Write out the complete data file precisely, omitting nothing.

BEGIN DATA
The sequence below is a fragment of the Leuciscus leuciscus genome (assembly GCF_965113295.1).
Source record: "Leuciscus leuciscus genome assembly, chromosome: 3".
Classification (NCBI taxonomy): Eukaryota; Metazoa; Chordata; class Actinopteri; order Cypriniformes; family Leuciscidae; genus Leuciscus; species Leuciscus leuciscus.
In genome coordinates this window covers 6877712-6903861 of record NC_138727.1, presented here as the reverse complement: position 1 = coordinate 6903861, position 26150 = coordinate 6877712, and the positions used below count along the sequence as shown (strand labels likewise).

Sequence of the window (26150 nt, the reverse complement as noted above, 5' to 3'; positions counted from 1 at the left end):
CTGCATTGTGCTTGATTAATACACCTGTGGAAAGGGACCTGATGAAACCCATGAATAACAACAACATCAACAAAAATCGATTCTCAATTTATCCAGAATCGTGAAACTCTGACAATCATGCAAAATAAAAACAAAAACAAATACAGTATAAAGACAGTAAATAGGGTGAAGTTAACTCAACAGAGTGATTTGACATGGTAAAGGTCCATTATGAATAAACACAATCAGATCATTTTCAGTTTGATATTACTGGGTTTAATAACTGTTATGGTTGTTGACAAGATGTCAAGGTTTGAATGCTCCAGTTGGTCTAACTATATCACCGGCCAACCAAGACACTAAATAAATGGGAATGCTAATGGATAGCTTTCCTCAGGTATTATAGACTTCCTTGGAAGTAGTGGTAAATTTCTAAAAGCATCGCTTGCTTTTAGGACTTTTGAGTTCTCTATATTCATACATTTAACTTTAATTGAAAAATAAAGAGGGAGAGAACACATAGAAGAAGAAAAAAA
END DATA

The sequence below is a fragment of the Leuciscus leuciscus genome (assembly GCF_965113295.1).
Source record: "Leuciscus leuciscus genome assembly, chromosome: 3".
Classification (NCBI taxonomy): Eukaryota; Metazoa; Chordata; class Actinopteri; order Cypriniformes; family Leuciscidae; genus Leuciscus; species Leuciscus leuciscus.
In genome coordinates this window covers 6877712-6903861 of record NC_138727.1, presented here as the reverse complement: position 1 = coordinate 6903861, position 26150 = coordinate 6877712, and the positions used below count along the sequence as shown (strand labels likewise).

Sequence of the window (26150 nt, the reverse complement as noted above, 5' to 3'; positions counted from 1 at the left end):
CTGCATTGTGCTTGATTAATACACCTGTGGAAAGGGACCTGATGAAACCCATGAATAACAACAACATCAACAAAAATCGATTCTCAATTTATCCAGAATCGTGAAACTCTGACAATCATGCAAAATAAAAACAAAAACAAATACAGTATAAAGACAGTAAATAGGGTGAAGTTAACTCAACAGAGTGATTTGACATGGTAAAGGTCCATTATGAATAAACACAATCAGATCATTTTCAGTTTGATATTACTGGGTTTAATAACTGTTATGGTTGTTGACAAGATGTCAAGGTTTGAATGCTCCAGTTGGTCTAACTATATCACCGGCCAACCAAGACACTAAATAAATGGGAATGCTAATGGATAGCTTTCCTCAGGTATTATAGACTTCCTTGGAAGTAGTGGTAAATTTCTAAAAGCATCGCTTGCTTTTAGGACTTTTGAGTTCTCTATATTCATACATTTAACTTTAATTGAAAAATAAAGAGGGAGAGAACACATAGAAGAAGAAAAAAA